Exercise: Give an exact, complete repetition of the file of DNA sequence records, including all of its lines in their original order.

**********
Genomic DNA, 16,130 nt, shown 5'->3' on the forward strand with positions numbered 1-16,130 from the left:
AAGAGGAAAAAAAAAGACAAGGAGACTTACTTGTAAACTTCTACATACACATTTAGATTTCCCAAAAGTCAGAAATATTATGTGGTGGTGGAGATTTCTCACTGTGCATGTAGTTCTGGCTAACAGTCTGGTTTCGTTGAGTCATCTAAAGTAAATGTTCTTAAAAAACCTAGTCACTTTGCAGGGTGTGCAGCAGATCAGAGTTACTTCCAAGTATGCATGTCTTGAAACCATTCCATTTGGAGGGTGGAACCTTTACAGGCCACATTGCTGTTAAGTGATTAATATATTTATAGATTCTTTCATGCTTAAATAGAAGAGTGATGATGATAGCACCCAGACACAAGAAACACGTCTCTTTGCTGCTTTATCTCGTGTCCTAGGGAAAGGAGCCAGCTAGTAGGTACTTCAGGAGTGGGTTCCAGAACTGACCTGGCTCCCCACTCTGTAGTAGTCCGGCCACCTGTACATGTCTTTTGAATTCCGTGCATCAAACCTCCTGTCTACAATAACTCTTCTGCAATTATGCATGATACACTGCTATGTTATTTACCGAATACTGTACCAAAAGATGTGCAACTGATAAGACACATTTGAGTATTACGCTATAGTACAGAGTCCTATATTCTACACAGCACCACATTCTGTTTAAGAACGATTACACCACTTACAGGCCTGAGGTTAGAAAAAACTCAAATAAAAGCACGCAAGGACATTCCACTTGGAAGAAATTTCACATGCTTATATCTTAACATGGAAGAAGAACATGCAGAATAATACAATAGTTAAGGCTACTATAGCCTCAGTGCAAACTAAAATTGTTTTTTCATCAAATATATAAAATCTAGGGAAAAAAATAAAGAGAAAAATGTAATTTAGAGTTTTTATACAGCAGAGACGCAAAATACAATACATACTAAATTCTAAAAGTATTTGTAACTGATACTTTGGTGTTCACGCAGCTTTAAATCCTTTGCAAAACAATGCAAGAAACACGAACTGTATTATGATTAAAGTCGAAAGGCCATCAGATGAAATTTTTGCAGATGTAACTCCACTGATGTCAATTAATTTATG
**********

Genomic DNA, 16,130 nt, shown 5'->3' on the forward strand with positions numbered 1-16,130 from the left:
AAGAGGAAAAAAAAAGACAAGGAGACTTACTTGTAAACTTCTACATACACATTTAGATTTCCCAAAAGTCAGAAATATTATGTGGTGGTGGAGATTTCTCACTGTGCATGTAGTTCTGGCTAACAGTCTGGTTTCGTTGAGTCATCTAAAGTAAATGTTCTTAAAAAACCTAGTCACTTTGCAGGGTGTGCAGCAGATCAGAGTTACTTCCAAGTATGCATGTCTTGAAACCATTCCATTTGGAGGGTGGAACCTTTACAGGCCACATTGCTGTTAAGTGATTAATATATTTATAGATTCTTTCATGCTTAAATAGAAGAGTGATGATGATAGCACCCAGACACAAGAAACACGTCTCTTTGCTGCTTTATCTCGTGTCCTAGGGAAAGGAGCCAGCTAGTAGGTACTTCAGGAGTGGGTTCCAGAACTGACCTGGCTCCCCACTCTGTAGTAGTCCGGCCACCTGTACATGTCTTTTGAATTCCGTGCATCAAACCTCCTGTCTACAATAACTCTTCTGCAATTATGCATGATACACTGCTATGTTATTTACCGAATACTGTACCAAAAGATGTGCAACTGATAAGACACATTTGAGTATTACGCTATAGTACAGAGTCCTATATTCTACACAGCACCACATTCTGTTTAAGAACGATTACACCACTTACAGGCCTGAGGTTAGAAAAAACTCAAATAAAAGCACGCAAGGACATTCCACTTGGAAGAAATTTCACATGCTTATATCTTAACATGGAAGAAGAACATGCAGAATAATACAATAGTTAAGGCTACTATAGCCTCAGTGCAAACTAAAATTGTTTTTTCATCAAATATATAAAATCTAGGGAAAAAAATAAAGAGAAAAATGTAATTTAGAGTTTTTATACAGCAGAGACGCAAAATACAATACATACTAAATTCTAAAAGTATTTGTAACTGATACTTTGGTGTTCACGCAGCTTTAAATCCTTTGCAAAACAATGCAAGAAACACGAACTGTATTATGATTAAAGTCGAAAGGCCATCAGATGAAATTTTTGCAGATGTAACTCCACTGATGTCAATTAATTTATG